My guest for today's blog post is Meg Justus, whose book Repeating History is a fascinating look at the adventures of a young man who visits Grand Geyser in Yellowstone National Park and ends up with an exciting adventure in the past. She shares with us only a few of the museums she visited in her quest to "get everything right," for this enthralling tale. Welcome, Meg.
Thank you, Velda, for having me guest on your blog. This has been a week. We had snow, then ice, then wind, rain, and flooding this week here near Seattle, and I was lucky to get my electricity back as soon as I did. My internet connection just came back online after several days.
But on to the reason I'm here, which is to talk about some of the wonderful museums and archives that I was fortunate enough to visit during the research of my novel RepeatingHistory which I published last summer on Amazon, Barnes and Noble and Smashwords
Repeating History is set in Yellowstone National Park and Helena, Montana, in 1959 and 1877. It is the story of a young man who, by dint of being in absolutely the wrong place -- Grand Geyser -- at absolutely the wrong time -- the night of the 1959 Hebgen Lake earthquake -- winds up eighty-two years in the past, in his great-grandfather's shoes, in the middle of an Indian war. To do right by my hero I had to do a great deal of research. Fortunately, I can think of few things I would rather do more.
The first place I visited was the Yellowstone HeritageCenter, then in the basement of the visitor center at Mammoth Hot Springs, now in a beautiful new building in the town of Gardiner, Montana. This is mostly an archive, but there are seasonally changing displays in the lobby, and the library is open for anyone to use. It is full of fascinating historical documents like the Old Faithful Ranger station logbook from 1903 pictured below, and they also collect every book on Yellowstone they can, including fiction. And they, like every other library and archive I visited in Montana, have very helpful librarians.
Heading north from the park itself, the next museum I visited was in the city of Bozeman, Montana. Anyone who can manage to pass through Bozeman should go to the Museum of the Rockies.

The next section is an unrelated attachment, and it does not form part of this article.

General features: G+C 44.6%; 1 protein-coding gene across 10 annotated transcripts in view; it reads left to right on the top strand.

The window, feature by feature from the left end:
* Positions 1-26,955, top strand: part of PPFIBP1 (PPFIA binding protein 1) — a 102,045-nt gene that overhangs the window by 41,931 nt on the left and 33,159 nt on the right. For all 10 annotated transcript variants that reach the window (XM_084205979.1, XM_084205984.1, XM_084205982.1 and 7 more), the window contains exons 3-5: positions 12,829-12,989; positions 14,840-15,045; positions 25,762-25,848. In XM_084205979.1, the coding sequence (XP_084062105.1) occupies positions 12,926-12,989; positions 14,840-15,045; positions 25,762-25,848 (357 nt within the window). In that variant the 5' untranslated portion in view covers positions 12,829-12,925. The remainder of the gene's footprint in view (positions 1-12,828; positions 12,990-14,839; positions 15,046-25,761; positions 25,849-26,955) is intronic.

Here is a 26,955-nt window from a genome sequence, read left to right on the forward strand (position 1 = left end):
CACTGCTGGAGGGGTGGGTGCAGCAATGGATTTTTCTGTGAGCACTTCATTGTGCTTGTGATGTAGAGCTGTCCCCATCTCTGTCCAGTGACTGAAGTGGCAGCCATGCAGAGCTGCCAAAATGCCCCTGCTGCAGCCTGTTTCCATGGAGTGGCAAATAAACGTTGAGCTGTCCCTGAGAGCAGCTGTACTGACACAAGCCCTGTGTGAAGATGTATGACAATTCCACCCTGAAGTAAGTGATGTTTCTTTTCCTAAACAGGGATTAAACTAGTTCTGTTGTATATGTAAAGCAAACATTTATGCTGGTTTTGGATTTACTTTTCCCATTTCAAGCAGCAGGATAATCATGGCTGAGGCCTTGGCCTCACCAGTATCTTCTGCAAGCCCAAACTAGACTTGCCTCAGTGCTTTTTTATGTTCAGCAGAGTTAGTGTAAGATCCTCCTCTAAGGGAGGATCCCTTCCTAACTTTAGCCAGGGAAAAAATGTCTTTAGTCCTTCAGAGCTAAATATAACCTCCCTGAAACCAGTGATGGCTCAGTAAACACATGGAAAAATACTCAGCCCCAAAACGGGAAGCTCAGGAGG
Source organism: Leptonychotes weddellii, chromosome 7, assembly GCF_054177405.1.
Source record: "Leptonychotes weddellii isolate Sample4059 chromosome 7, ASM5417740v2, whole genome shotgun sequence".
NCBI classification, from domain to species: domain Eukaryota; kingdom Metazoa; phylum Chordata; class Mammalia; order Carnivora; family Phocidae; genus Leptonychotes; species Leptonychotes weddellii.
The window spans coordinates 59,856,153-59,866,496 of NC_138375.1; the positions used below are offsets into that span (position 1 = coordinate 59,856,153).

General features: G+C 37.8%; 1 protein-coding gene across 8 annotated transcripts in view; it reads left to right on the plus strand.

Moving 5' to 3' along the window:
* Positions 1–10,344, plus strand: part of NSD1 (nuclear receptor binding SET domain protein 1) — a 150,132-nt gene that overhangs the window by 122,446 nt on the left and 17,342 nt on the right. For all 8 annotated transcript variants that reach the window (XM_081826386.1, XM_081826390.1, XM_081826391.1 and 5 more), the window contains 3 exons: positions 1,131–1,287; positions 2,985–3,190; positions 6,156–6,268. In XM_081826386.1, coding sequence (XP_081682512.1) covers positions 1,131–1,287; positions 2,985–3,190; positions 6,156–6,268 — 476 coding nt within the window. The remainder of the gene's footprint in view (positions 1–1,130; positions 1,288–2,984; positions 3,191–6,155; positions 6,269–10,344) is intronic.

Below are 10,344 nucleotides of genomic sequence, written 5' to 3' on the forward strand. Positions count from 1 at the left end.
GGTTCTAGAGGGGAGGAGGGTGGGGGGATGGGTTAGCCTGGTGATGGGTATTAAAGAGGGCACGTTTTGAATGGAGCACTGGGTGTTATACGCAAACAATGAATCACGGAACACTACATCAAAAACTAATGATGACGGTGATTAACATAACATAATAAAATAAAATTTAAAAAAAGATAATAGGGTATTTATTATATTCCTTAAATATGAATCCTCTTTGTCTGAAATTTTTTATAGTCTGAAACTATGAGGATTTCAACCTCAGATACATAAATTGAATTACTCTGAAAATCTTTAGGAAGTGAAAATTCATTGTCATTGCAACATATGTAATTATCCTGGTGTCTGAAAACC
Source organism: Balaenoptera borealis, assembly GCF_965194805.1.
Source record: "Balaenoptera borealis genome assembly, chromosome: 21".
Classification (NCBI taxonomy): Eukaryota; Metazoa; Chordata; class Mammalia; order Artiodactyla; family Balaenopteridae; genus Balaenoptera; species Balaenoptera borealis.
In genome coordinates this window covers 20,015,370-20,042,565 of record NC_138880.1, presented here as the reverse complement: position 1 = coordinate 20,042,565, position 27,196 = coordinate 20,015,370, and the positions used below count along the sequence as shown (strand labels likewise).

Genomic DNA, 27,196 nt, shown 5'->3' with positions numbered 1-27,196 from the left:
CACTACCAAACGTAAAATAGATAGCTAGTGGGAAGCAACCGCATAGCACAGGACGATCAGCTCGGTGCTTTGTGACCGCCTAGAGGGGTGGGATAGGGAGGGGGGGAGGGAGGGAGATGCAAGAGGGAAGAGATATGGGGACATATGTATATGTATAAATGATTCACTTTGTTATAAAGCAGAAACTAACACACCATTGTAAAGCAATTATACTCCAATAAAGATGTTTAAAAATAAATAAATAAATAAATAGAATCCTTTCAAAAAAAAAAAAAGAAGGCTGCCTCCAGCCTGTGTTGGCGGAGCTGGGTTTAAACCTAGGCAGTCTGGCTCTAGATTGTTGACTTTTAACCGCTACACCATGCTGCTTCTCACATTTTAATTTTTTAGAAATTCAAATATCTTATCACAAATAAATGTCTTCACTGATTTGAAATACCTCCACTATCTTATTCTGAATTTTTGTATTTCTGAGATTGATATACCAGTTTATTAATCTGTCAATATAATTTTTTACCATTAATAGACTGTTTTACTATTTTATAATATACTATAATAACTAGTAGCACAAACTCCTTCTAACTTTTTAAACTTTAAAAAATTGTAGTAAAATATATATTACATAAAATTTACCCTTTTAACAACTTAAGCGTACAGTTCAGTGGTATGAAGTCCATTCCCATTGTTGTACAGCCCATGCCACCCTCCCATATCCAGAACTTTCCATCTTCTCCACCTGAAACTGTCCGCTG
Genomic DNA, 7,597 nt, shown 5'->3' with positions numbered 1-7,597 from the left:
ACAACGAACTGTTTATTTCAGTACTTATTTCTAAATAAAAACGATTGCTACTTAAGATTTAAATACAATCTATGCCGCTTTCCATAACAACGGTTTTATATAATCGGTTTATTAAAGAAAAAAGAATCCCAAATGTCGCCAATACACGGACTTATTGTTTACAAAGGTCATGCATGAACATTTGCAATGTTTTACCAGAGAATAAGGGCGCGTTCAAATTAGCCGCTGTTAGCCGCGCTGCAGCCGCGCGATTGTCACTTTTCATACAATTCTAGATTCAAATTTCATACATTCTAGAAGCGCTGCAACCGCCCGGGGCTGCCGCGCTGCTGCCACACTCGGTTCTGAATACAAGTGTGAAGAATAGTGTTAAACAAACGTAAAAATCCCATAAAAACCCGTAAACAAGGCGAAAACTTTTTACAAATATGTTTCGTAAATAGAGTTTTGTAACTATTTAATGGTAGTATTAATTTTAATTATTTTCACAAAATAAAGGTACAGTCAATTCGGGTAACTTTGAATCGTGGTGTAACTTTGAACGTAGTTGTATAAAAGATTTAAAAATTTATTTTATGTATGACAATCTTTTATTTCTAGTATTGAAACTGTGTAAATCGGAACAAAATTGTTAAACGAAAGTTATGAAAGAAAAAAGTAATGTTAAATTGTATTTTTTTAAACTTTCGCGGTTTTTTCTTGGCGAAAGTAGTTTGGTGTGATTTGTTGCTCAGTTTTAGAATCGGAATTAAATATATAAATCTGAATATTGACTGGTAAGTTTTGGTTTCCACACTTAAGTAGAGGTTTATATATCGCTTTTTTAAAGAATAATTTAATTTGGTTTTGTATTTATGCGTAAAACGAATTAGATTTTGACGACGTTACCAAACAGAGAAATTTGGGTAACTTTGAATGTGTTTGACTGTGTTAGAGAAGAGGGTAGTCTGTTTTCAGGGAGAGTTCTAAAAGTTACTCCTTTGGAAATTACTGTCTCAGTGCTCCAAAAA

In addition to an entire wing devoted to an award-winning collection of Montana's ancient fossil dinosaur heritage, there is a living history village open in the summer and many excellent displays on early life in the Gallatin Valley (see the tiny sleigh called a cutter, or, as my hero called it, an 1870s sports car) in the photo below).
Bozeman also has two other excellent research resources, the Pioneer Museum of the Gallatin County Historical Society , housed in the old jail, has a terrific museum and a very good research library, and the Montana Room at the Montana State University library owns documents unavailable anywhere else.
I have left my two favorite Montana museums for last. One, the Yellowstone Gateway Museum, is in Livingston, in the old schoolhouse there. It is a good old-fashioned historical society museum, with enormous collections in cases and on the walls where a person can wander for hours and never run out of things to see. This museum is, among many other fascinating nuggets of information, where I learned that in the old days, people used to hang all sorts of things, from horseshoes to hair combs, in the water at Mammoth Hot Springs, and in a few days would come back to find them coated with the travertine that created the springs. These items were sold as souvenirs in the early days of the park.
My other favorite Montana museum is in the state capital, Helena, the Montana Historical Society museum . The exhibits are fascinating, and tell the story of Montana from the dinosaurs to present times, and there is a terrific collection of Charles Russell paintings as well as traveling displays. But the best part of the Society for a researcher is upstairs past the stuffed albino bison, and that is the research library, inhabited by, and I'm speaking as a former librarian, some of the most helpful reference librarians I've ever met. The Montana Historical Society library is a treasure trove of history, from collections of letters to microfilmed newspapers to government documents. Even if you're primarily there to see the museum, the library is well worth a look-see. And do take a gander at that white bison. It was an incredible beast.
Thank you so much, Meg. I'm sure everyone enjoyed reading about these fabulous museums as much as I did. Montana is a special place and its history is so rich. I knew that people who liked my Montana books would enjoy yours and find it fascinating to see where you conducted much of your research.